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 Player Profile: Nap Rucker
Name: George Napoleon "Nap" Rucker
left-handed pitcher
Lived: 1884 - 1970
Career span: 1907 - 1916
Hall of Fame? no
Primary teams: Brooklyn Dodgers (Superbas), entire career
Best Year: 1911: 22 wins, 2.71 ERA, 190 strikeouts
Major awards: none
Rank on Greatest Players list: n/a

Player notes: Nap Rucker was a workhorse lefty for the Brooklyn Superbas in the early years of the 20th Century. Handicapped by the anemic Brooklyn offense of his era, he lost as many games as he won (134), but his quality as a pitcher is evident from the fact the he bettered the league average in ERA in all but one season of his career. He pitched in 21 1-0 games, winning 11 of them. All together, 38% of his victories were shutouts, second only to Ed Walsh in Major Leage history. He pitched a no-hitter against the Boston Doves on September 5, 1908, and came within one out of another in 1912. He was known as a Giant-killer, although he actually had a losing record against them (19-24). It should be noted, however, that the Giants fielded much better teams than the ones Rucker played on with Brooklyn.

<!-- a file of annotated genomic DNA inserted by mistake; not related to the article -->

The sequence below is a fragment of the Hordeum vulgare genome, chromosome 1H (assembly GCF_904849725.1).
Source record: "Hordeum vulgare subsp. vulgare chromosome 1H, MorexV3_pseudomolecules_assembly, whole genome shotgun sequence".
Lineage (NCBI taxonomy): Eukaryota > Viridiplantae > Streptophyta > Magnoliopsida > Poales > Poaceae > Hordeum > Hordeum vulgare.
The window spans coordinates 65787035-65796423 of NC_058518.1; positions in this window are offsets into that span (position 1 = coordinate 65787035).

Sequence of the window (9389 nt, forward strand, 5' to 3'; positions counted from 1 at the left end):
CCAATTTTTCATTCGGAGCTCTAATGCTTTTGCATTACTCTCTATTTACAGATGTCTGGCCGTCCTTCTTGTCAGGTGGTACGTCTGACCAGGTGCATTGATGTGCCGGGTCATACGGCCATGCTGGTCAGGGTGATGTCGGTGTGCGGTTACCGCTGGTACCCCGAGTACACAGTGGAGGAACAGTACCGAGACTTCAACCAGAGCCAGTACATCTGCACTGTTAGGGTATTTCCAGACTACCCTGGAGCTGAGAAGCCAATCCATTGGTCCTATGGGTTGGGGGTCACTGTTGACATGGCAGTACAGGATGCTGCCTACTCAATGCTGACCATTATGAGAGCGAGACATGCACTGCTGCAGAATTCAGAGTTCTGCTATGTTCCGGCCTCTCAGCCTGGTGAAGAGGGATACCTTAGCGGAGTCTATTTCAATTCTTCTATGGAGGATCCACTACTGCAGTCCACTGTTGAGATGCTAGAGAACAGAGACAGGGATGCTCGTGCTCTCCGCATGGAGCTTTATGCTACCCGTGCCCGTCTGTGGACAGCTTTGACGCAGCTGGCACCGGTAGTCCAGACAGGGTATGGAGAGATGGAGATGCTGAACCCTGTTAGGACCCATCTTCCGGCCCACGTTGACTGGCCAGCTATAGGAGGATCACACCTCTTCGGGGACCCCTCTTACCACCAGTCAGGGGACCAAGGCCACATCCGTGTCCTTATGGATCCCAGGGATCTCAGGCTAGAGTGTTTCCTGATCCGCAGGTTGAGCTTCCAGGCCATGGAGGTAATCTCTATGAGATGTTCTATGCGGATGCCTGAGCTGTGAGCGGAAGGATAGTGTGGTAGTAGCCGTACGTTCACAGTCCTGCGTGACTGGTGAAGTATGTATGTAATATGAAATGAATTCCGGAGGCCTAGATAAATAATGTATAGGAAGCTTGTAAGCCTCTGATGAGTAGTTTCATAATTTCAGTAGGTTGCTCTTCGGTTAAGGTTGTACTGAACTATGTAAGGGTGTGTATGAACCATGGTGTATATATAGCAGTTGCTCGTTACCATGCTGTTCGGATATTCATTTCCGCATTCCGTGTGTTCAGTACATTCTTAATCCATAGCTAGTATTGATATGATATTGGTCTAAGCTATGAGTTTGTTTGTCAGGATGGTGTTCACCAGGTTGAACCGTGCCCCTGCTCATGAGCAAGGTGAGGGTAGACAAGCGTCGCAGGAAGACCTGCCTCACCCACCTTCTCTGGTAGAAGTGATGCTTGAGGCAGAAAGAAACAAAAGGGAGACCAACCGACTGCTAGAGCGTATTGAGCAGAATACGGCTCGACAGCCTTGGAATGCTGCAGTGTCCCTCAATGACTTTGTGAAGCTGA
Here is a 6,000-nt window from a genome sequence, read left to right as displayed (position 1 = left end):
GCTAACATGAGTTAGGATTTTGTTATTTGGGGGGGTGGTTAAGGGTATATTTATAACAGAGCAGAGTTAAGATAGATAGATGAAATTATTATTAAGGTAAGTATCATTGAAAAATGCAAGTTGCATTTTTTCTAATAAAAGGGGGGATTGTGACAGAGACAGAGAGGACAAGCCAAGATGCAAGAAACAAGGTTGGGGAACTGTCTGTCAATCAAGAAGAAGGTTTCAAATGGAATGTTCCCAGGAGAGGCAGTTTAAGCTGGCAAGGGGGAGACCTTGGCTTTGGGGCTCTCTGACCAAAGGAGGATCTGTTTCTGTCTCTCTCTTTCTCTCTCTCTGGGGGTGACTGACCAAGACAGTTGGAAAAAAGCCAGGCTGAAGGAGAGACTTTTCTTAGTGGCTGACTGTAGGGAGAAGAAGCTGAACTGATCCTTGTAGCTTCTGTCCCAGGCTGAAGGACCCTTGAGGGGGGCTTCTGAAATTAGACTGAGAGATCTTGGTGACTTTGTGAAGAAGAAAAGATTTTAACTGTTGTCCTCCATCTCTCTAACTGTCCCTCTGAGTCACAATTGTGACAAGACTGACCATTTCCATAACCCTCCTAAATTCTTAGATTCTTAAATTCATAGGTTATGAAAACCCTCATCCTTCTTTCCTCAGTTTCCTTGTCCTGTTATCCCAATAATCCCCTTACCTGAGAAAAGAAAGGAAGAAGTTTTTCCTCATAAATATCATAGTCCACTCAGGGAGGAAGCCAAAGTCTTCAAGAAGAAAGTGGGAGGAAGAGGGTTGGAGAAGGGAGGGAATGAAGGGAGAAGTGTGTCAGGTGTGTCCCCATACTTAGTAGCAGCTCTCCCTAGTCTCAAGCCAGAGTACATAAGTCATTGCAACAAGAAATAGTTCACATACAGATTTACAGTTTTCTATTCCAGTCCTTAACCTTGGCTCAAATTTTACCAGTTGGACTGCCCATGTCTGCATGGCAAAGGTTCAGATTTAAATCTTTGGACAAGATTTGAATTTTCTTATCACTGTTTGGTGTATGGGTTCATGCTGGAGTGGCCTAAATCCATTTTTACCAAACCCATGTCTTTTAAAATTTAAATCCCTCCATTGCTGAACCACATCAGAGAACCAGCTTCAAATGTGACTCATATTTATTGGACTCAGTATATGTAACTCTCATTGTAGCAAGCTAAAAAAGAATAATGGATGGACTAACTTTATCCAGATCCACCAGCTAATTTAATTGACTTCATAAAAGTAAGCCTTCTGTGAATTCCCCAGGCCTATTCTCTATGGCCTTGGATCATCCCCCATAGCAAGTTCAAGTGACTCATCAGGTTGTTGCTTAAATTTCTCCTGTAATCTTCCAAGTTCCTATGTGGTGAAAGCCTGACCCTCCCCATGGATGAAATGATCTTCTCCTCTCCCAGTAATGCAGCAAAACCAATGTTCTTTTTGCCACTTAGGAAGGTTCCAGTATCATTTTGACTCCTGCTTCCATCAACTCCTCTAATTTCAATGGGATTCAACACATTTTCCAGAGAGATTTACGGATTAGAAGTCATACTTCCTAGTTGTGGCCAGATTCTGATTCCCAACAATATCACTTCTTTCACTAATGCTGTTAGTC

Known as a hard thrower, Rucker was once matched in a speed pitching contest with the great Walter Johnson (Johnson won). He was also credited with developing one of the earliest versions of the knuckleball.

By all accounts a likable and popular player, Rucker was a favorite of Brooklyn owner Charles Ebbets, who called him "one of the greatest men the game has ever produced- greatest in every way."

In retirement, Rucker returned to his native Georgia, where he was a successful businessman and also scouted for the Dodgers. He served as mayor of Roswell, Georgian for two years during the Depression. He died December 19, 1970 at the age of 86. Though not well-remembered today, Rucker was one of the great pitchers of the Deadball Era.

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